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Tracking Real Value with Incremental ROI

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One of the most important questions advertisers can ask is "where should I spend my next dollar?" (or next million dollars, if you're fortunate). Often, we think the answer is easy. We take a look at our most efficient vehicle, and that is where we drop the next dollar. Then we keep doing it until that vehicle is no longer the most efficient, or we run out of money.

I used to work in yellow pages (yes, I admit it). In the early '90s, publishers really grabbed on to the ROI (define) metric, showing advertisers who had a half page ad that if they bought a full page ad, they would get more sales and still have a really good ROI, sometimes even better than their target.

I challenged one of the consultants hired by the publishers to measure the incremental ROI, not just the net. I wanted him to show me how much the difference in return would be between a half page ad and full page ad, and compare that to the added costs. He told me that he wouldn't do it and then wouldn't respond to my next question, which was, "Is that because the incremental ROI is not so good?"

While publishers might not like the question, advertisers and agencies need to ask it all the time. What is the point of diminishing returns, and how far can it diminish before the vehicle is no longer attractive for my next dollar? While this question is important year-round, it is particularly poignant during the holidays. You no doubt have done your planning and have the plans set in motion. But, you need to question your results, especially in SEM.

Calculating Incremental ROI

Sticking to a cost per acquisition example, the discussion in planning usually goes something like this. I have several groups of keywords that generate customers, as such:

  1. Keyword Group A at $25 per sale, generating about 10,000 orders a month.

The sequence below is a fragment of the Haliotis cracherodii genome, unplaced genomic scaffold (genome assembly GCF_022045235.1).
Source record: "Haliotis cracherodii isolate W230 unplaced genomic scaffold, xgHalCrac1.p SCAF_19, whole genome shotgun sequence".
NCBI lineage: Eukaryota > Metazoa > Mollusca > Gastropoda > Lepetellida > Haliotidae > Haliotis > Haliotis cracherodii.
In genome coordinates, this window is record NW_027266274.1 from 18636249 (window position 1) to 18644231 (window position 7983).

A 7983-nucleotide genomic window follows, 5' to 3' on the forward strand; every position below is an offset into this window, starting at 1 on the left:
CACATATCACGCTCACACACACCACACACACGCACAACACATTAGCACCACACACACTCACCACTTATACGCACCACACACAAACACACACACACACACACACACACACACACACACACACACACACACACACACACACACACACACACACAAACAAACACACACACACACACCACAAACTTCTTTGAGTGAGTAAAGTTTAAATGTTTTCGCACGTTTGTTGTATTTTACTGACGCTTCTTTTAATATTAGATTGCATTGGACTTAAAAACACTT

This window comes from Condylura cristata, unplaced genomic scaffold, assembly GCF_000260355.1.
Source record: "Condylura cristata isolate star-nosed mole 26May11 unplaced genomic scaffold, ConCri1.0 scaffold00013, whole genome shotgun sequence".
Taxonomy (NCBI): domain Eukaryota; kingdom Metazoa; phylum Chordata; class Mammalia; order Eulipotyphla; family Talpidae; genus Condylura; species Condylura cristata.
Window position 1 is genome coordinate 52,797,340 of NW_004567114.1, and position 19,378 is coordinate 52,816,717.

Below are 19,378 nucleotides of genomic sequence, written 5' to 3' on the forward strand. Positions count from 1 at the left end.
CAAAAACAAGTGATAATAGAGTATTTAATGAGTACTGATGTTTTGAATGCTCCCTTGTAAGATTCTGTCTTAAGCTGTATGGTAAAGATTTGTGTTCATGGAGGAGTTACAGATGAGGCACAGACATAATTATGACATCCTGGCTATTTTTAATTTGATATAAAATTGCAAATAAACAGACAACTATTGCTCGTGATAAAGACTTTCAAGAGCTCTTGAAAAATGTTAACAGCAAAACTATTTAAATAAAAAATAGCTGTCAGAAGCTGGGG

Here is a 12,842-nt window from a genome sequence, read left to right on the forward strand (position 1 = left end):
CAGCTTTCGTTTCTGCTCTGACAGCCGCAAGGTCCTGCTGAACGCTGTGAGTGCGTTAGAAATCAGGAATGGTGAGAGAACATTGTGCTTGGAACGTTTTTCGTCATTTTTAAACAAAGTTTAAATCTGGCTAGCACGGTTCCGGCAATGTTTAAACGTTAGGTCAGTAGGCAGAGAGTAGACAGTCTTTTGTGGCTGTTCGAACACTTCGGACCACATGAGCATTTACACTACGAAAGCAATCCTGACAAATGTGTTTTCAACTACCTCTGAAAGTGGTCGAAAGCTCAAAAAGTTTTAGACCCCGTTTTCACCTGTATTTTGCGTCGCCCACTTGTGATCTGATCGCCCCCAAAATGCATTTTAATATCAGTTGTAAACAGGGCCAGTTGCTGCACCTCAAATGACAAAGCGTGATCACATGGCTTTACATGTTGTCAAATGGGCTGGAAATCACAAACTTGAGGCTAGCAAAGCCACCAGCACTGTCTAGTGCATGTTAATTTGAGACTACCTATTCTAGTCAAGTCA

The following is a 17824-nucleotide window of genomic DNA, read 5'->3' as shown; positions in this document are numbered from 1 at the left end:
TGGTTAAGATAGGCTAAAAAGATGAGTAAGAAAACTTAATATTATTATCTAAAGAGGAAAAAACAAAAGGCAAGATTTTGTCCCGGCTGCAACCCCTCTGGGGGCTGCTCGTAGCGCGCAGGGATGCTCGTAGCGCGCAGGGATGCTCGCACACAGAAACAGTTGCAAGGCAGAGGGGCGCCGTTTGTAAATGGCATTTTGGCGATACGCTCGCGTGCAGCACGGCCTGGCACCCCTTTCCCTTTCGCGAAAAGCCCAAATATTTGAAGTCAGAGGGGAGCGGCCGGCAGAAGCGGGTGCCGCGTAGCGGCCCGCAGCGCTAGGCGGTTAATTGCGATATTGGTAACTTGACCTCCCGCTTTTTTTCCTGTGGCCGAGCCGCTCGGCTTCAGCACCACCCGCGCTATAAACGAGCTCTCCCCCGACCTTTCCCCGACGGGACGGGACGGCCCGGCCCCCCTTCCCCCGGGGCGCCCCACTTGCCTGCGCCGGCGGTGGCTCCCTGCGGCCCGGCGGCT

2. Keyword Group B at $35 per sale, generating about 2,000 orders a month.
  3. Keyword Group C at $45 per sale, generating nothing because it's dark.
  4. Oh, and by the way, I have a display program that generates 1,000 customers a month at $75.

With a $320,000 monthly budget, I have Group A tapped out and Group B about 66 percent funded. Group C is out of luck, because the client wants to see their name in display ads, which sucks up the rest of the budget.

Along come the holidays, and I now have another $30,000 tacked onto my monthly budget. Where do I put it? Most plans would drop it into Group B, realizing that it will likely drive up the average as they start paying premiums to increase position. So, the number might look something like this:

  1. KW Group A at $25, generating about 10,000 orders a month.
  2. KW Group B at $39, generating about 2,564 orders a month.
  3. KW Group C at $45, generating nothing because it's dark (still).
  4. Display program at $75, generates 1,000 orders a month.

On the surface, the $39 cost per order for Group B appears pretty good. However, strip out what you would have received in your base spend, and you wind up paying $53 per incremental order. Instead of 564 new orders, you could have received over 665 new orders if you had been looking at the incremental cost of each unit instead of the net cost per unit. How? By capping Group B, and starting up Group C.

The next step is getting to the point where you already know where you'll spend the next dollar based on the incremental ROI, or cost per sale. This requires a long term view, but not necessarily a lot of budget. You just need to keep in touch with the SEM ecosystem.

Like most ecosystems, SEM is actually a sub-system. In this case, sub to advertising. This is important to recognize as it forces us to maintain a sense of perspective. It is possible that the next budget increase should not even happen in SEM. There may be other media or marketing efforts that are more meaningful. For the sake of this discussion however, we can limit the scope to online media.

Spend Based on Results, Not Budgets